Hydrogeologic mapping is a method of gathering and evaluating geological information to create a three-dimensional depiction of the subsurface material in which groundwater occurs. By mapping the spatial distribution of geologic material with distinctive permeability, the hydrogeologist can understand which geologic units will allow movement of groundwater and which units will restrict groundwater movement.
There are about 1,360 million cubic kilometers (326 million cubic miles) of water on Earth. Most of this water is stored in reservoirs such as the oceans, in glaciers and ice caps, underground, and in the atmosphere.
A close look at the world's international basins gives a sense of their significance in terms of area and conflict potential (see map). Their growing number is one indication of this.
The term "hydrosolidarity" describes an increasingly integrated approach to managing water resources that relies heavily on participation and coordination among community stakeholders, water-related management agencies, and local, state, and national governments. A fundamental goal of hydrosolidarity is the cooperative, unified management of shared water resources, whether at the national or the international level.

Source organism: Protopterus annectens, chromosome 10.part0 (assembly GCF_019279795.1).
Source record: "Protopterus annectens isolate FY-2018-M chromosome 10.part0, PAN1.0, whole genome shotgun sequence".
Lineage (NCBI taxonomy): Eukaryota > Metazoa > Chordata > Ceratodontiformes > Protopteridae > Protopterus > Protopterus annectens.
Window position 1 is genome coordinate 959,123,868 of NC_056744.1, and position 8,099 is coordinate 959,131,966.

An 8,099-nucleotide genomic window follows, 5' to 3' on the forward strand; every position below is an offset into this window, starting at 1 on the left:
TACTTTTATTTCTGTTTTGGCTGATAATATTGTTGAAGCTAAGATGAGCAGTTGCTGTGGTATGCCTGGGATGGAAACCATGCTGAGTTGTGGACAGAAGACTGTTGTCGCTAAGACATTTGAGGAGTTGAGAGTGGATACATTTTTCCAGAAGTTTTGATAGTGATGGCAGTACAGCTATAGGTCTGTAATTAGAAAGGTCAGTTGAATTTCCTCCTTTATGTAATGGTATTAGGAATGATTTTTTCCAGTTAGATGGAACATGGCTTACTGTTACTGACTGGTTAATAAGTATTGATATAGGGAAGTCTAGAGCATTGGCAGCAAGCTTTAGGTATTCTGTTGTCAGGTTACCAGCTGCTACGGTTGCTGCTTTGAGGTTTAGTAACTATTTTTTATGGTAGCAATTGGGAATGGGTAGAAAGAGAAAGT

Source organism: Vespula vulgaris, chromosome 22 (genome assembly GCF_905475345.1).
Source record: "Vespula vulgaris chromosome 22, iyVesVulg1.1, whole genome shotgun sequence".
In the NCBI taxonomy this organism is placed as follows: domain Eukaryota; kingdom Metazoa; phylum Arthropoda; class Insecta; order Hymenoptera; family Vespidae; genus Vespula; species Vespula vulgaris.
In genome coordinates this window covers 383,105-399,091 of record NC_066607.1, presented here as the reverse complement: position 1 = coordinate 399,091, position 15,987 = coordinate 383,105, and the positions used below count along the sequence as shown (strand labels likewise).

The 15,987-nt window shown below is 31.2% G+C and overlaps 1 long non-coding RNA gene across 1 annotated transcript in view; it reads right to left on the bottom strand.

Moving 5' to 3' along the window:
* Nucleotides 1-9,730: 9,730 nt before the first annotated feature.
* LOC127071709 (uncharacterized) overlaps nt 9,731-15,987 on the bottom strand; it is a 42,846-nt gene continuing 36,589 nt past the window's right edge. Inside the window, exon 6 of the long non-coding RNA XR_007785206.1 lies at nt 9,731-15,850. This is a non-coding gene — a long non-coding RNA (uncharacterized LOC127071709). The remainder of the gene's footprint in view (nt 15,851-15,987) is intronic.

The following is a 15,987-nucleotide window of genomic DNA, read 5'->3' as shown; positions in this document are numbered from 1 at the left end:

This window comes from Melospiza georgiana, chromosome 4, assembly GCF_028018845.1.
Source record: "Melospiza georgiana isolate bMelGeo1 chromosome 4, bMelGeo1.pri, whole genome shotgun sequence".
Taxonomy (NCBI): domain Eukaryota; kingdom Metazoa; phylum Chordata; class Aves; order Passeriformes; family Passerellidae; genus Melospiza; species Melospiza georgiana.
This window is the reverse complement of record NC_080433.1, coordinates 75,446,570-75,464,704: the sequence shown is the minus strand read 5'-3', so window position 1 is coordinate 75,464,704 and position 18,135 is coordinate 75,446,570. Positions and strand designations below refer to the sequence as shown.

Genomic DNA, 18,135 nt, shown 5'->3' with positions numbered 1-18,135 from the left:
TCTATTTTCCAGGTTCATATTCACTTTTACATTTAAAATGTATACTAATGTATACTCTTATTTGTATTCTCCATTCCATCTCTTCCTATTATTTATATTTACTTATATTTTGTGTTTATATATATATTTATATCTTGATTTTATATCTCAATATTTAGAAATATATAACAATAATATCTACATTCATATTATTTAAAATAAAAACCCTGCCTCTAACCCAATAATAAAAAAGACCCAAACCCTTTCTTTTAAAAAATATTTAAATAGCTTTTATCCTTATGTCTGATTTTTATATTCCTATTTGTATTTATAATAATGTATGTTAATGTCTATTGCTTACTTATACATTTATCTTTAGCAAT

Earth has cooled dramatically over the last 50 million years. Ice sheets, flora, and fauna all record those changes.
When sea water freezes, ice rarely forms as a continuous, mirror-like sheet. On calm water, the first pattern seen often is that resembling pancakes or lily pads.
In polar and alpine regions that are sufficiently cold, snowfall can persist from year to year and consequently can build up in layers. With time, the weight of the snow compresses the deeper snow layers to form solid ice, resulting in a sheet of ice and snow called a glacier.
Water-supply infrastructure consists of what is built to pump, divert, transport, store, treat, and deliver safe drinking water. In the United States, this infrastructure consists of vast numbers of groundwater wells, surface-water intakes, dams, reservoirs, storage tanks, drinking-water facilities, pipes, and aqueducts.